Mohammad Bin Khidzer, University of California San Diego
This paper examines how ideas relating to population health were mobilized as part of a broader postcolonial developmental agenda in Singapore. I examine scientific literature, global public health reports and press releases relating to a particular population health issue – diabetes - between 1960 to 1990 to understand how the chronic disease was made legible in the local clinical setting and more importantly how it accrued cultural and political meaning in the postcolonial public health narrative. I find that within the scientific and public health discourse in Singapore, the increasing visibility of chronic diseases such as diabetes in the population was explained to be a cost of 'development', underlining the nation's progress since the fraught campaign of independence in 1965. This imbrication of diabetes with developmentalism, a process I term developing diabetes was made possible through the mobilization of Abdel Omran’s 1971 theory of epidemiologic transition, which outlines the linear trajectory from tropical infectious maladies that plague undeveloped nations, to chronic diseases for developed nations. Unmoored from its clinical origins, the association between diabetes and development inadvertently generated an idealized projection of diabetes in public facing discourse. Yet this 'rehabilitation' of diabetes obscured the growing racialization of the disease in the postcolonial scientific literature. The thrifty gene hypothesis and ideas on the suitability of Indian bodies for modern life, both colonial artifacts, were reanimated to explain racial susceptibility to diabetes in the Singapore population, previewing an emergent mode of racial biopolitics that would peak after the 1990s.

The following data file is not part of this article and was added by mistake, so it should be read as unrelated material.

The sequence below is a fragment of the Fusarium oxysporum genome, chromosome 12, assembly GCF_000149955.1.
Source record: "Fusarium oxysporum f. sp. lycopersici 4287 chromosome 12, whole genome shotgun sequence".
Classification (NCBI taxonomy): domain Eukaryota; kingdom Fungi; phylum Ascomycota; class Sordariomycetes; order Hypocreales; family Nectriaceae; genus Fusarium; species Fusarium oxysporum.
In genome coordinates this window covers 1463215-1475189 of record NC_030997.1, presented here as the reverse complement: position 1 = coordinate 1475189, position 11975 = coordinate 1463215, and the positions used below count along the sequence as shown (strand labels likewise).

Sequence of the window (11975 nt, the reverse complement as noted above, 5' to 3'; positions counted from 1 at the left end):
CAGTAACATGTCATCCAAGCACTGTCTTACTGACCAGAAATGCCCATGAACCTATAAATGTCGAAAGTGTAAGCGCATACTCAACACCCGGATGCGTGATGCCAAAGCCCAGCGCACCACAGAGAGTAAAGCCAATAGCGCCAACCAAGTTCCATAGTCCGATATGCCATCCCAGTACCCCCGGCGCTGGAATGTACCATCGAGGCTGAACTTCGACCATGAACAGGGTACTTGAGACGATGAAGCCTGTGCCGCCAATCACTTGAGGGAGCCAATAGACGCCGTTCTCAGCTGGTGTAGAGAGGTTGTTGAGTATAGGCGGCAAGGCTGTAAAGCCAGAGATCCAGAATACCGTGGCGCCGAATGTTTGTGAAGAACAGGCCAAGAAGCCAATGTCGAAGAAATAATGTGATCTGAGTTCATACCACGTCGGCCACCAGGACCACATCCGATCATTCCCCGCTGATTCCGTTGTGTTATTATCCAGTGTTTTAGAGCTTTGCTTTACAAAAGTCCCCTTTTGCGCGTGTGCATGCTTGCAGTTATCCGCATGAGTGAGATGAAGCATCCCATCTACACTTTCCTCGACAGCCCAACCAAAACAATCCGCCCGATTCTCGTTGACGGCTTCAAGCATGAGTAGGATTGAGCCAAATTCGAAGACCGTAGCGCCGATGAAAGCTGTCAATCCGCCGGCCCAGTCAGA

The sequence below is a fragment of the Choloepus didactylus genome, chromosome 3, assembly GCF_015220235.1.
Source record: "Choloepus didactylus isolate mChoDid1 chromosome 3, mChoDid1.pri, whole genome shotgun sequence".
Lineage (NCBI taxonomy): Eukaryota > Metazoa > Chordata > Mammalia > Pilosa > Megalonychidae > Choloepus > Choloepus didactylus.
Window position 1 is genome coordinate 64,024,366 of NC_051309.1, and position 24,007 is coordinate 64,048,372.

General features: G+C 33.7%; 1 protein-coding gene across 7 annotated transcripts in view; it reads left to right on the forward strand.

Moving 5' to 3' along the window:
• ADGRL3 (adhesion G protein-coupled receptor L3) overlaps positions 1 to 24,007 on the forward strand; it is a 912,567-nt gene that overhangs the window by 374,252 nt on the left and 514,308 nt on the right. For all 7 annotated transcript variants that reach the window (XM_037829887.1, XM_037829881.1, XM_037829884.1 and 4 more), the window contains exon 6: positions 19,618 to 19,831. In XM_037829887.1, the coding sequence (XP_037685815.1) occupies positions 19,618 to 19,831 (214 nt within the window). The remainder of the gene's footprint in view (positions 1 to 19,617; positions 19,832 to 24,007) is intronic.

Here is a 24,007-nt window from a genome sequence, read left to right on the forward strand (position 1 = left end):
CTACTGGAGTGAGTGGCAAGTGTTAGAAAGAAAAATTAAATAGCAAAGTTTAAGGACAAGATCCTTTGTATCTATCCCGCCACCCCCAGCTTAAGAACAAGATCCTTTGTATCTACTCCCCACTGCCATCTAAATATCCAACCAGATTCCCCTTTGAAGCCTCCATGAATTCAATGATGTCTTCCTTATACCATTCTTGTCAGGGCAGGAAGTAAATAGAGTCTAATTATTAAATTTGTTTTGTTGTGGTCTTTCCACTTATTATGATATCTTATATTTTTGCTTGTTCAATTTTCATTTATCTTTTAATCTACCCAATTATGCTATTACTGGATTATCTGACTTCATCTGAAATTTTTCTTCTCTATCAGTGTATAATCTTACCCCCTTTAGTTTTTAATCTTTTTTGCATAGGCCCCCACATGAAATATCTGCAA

Presented in Session 42. Political Economy of Knowledge and Education: Political Process and Policy Outcomes (Part 1)